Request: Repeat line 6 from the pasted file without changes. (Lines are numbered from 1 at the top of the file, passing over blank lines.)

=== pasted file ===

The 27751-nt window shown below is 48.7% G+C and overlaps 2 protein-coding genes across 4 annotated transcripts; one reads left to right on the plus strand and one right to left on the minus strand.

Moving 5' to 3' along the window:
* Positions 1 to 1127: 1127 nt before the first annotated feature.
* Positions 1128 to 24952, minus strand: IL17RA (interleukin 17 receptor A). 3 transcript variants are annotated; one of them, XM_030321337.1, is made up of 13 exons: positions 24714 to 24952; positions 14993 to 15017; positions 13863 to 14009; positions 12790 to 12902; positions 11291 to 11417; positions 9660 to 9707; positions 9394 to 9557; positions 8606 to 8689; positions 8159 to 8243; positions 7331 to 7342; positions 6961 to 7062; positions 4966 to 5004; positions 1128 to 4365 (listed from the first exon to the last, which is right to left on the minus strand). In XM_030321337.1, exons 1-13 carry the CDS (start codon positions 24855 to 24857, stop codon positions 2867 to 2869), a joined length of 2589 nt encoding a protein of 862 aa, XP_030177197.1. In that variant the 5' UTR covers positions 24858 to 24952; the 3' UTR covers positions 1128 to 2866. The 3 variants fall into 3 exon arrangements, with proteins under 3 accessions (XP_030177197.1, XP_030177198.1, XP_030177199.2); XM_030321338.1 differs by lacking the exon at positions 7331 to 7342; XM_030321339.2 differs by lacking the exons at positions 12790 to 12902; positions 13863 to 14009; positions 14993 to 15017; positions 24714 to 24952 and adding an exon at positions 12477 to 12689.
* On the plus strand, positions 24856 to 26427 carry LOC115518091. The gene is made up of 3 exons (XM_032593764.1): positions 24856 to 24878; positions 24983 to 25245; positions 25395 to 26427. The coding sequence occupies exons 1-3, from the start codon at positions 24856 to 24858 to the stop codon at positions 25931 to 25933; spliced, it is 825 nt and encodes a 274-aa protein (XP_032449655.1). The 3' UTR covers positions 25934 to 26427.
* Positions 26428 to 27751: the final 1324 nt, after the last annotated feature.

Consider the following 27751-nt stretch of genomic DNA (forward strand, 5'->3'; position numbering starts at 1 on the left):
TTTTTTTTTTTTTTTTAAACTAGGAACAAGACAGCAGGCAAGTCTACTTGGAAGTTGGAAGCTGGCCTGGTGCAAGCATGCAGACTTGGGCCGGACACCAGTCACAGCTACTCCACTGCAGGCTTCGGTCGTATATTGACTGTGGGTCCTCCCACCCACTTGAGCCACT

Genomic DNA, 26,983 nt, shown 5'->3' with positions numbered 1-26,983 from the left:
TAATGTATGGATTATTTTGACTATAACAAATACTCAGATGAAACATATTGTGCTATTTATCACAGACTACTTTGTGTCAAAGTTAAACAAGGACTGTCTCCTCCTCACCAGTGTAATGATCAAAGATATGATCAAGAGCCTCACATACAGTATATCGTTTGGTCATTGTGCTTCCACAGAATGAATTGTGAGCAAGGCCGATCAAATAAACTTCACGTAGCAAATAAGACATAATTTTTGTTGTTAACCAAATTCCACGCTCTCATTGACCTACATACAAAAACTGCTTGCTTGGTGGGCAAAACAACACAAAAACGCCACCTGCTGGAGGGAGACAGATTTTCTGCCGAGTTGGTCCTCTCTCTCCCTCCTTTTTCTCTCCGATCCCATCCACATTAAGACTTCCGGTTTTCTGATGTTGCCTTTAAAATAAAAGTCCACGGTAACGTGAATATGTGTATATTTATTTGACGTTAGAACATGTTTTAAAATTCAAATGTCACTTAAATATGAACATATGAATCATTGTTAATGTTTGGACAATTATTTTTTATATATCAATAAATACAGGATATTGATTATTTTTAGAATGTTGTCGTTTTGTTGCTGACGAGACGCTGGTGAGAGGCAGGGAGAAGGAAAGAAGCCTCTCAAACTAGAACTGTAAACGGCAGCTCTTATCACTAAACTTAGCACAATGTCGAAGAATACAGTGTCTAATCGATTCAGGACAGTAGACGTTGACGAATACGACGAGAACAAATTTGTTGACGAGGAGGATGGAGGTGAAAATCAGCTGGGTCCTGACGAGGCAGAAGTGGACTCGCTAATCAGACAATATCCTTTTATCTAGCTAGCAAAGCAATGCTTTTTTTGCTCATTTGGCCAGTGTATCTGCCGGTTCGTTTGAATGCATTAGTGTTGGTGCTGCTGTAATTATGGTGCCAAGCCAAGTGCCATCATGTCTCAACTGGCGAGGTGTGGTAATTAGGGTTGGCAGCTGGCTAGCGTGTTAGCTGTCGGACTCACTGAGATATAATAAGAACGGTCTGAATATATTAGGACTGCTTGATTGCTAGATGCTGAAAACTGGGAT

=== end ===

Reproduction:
* Positions 26428 to 27751: the final 1324 nt, after the last annotated feature.